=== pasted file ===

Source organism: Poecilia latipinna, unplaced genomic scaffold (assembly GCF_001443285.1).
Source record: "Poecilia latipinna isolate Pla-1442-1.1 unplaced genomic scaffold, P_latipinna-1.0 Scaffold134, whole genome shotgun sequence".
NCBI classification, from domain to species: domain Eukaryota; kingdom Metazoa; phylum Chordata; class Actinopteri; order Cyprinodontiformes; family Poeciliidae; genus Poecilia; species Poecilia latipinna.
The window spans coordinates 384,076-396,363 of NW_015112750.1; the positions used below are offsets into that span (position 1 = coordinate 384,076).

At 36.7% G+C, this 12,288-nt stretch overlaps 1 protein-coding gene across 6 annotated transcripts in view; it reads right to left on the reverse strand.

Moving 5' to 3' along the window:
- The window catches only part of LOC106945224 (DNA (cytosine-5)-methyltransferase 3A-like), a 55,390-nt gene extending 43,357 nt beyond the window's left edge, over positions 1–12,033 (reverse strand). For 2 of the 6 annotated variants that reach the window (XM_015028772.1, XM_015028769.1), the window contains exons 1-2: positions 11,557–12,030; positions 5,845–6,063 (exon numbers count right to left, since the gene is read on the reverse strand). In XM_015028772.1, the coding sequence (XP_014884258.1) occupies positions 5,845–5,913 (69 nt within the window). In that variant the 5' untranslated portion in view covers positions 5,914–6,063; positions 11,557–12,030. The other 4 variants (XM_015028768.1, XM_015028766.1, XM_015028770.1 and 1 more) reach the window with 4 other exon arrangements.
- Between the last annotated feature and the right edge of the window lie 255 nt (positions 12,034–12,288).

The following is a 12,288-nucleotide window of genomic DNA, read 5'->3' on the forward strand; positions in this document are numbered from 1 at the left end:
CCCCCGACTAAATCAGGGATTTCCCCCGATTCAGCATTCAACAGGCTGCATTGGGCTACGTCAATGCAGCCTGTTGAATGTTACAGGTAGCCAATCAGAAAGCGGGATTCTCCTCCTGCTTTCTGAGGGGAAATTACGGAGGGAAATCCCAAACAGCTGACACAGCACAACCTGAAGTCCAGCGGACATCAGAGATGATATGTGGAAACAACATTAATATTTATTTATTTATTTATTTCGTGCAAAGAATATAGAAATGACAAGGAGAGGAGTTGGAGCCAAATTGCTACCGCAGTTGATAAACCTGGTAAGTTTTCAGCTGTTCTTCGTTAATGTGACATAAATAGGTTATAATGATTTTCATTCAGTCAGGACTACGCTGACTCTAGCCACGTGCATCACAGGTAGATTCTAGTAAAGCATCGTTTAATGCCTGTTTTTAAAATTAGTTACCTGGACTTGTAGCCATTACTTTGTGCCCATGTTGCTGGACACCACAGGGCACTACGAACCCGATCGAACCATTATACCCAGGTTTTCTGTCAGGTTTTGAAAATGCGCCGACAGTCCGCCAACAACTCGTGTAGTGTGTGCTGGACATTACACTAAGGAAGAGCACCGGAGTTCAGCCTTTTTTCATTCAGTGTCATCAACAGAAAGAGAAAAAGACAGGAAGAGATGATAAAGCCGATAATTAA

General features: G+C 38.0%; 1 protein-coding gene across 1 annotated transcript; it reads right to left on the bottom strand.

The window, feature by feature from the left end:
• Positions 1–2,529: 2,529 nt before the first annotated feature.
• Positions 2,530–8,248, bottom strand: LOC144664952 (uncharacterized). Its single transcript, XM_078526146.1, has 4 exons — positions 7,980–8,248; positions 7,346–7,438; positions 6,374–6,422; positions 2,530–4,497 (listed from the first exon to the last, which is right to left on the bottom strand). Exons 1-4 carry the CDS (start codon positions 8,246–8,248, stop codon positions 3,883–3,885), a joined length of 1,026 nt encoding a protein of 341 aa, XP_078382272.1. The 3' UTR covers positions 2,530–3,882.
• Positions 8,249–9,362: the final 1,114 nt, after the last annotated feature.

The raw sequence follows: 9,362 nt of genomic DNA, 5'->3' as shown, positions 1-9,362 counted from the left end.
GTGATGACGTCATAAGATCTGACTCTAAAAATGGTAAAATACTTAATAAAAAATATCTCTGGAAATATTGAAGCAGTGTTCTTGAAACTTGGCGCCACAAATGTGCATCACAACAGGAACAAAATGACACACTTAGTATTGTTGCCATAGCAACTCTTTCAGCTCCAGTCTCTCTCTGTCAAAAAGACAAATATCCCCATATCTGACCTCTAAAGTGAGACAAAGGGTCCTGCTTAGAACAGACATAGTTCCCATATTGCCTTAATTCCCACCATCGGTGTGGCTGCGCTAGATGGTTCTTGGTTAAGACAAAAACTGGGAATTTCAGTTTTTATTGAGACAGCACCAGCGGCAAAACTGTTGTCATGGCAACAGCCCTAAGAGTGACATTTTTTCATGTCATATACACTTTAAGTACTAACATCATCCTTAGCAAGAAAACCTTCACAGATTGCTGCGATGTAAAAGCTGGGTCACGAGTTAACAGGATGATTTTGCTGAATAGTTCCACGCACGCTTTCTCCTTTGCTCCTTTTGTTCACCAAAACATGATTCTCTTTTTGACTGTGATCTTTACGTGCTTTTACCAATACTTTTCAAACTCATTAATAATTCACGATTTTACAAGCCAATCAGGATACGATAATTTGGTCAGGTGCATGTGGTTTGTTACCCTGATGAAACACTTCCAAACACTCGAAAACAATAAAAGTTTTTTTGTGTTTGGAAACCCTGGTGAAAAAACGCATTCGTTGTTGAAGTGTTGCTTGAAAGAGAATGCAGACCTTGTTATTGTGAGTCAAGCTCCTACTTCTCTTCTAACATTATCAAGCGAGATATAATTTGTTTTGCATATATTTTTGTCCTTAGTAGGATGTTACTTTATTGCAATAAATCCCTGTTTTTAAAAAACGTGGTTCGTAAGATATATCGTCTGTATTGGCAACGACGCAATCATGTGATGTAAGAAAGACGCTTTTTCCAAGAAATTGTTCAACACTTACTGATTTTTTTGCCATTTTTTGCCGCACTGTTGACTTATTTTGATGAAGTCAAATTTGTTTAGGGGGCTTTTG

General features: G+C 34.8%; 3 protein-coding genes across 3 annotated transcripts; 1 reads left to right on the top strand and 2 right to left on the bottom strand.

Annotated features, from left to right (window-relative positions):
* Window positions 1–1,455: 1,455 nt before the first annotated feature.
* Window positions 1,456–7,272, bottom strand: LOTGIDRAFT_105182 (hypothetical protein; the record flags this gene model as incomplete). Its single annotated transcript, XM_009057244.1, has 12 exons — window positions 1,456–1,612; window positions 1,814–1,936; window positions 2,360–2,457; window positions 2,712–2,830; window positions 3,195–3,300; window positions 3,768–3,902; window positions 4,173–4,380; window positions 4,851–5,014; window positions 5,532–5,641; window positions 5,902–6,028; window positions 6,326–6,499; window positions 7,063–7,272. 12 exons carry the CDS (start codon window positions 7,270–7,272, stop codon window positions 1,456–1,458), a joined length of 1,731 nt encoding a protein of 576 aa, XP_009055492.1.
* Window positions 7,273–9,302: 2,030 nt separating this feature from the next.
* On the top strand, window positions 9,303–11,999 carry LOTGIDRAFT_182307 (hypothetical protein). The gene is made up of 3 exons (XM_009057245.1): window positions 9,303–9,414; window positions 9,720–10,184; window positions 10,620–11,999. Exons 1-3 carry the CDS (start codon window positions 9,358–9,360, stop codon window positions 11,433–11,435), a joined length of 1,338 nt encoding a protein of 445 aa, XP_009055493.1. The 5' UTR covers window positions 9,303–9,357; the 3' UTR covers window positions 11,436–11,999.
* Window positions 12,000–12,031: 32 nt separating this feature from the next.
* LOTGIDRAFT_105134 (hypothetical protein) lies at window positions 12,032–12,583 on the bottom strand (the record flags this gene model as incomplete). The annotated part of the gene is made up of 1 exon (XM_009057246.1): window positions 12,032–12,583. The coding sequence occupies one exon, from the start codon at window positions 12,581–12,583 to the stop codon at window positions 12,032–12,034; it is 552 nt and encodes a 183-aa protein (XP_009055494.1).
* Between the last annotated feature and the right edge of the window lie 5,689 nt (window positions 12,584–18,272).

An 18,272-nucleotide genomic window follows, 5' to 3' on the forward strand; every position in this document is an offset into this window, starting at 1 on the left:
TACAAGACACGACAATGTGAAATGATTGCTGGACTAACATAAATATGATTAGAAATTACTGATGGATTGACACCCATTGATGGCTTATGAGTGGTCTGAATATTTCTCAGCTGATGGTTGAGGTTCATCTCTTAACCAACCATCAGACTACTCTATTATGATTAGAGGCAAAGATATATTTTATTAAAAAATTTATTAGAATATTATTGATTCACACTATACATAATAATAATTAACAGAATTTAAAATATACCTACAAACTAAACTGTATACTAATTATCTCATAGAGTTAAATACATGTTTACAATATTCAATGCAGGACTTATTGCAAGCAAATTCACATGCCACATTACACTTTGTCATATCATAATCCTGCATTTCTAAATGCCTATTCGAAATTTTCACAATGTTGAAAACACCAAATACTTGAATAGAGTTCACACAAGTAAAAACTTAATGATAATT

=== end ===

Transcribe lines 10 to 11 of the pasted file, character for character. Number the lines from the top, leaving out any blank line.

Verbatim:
CCCCCGACTAAATCAGGGATTTCCCCCGATTCAGCATTCAACAGGCTGCATTGGGCTACGTCAATGCAGCCTGTTGAATGTTACAGGTAGCCAATCAGAAAGCGGGATTCTCCTCCTGCTTTCTGAGGGGAAATTACGGAGGGAAATCCCAAACAGCTGACACAGCACAACCTGAAGTCCAGCGGACATCAGAGATGATATGTGGAAACAACATTAATATTTATTTATTTATTTATTTCGTGCAAAGAATATAGAAATGACAAGGAGAGGAGTTGGAGCCAAATTGCTACCGCAGTTGATAAACCTGGTAAGTTTTCAGCTGTTCTTCGTTAATGTGACATAAATAGGTTATAATGATTTTCATTCAGTCAGGACTACGCTGACTCTAGCCACGTGCATCACAGGTAGATTCTAGTAAAGCATCGTTTAATGCCTGTTTTTAAAATTAGTTACCTGGACTTGTAGCCATTACTTTGTGCCCATGTTGCTGGACACCACAGGGCACTACGAACCCGATCGAACCATTATACCCAGGTTTTCTGTCAGGTTTTGAAAATGCGCCGACAGTCCGCCAACAACTCGTGTAGTGTGTGCTGGACATTACACTAAGGAAGAGCACCGGAGTTCAGCCTTTTTTCATTCAGTGTCATCAACAGAAAGAGAAAAAGACAGGAAGAGATGATAAAGCCGATAATTAA

General features: G+C 38.0%; 1 protein-coding gene across 1 annotated transcript; it reads right to left on the bottom strand.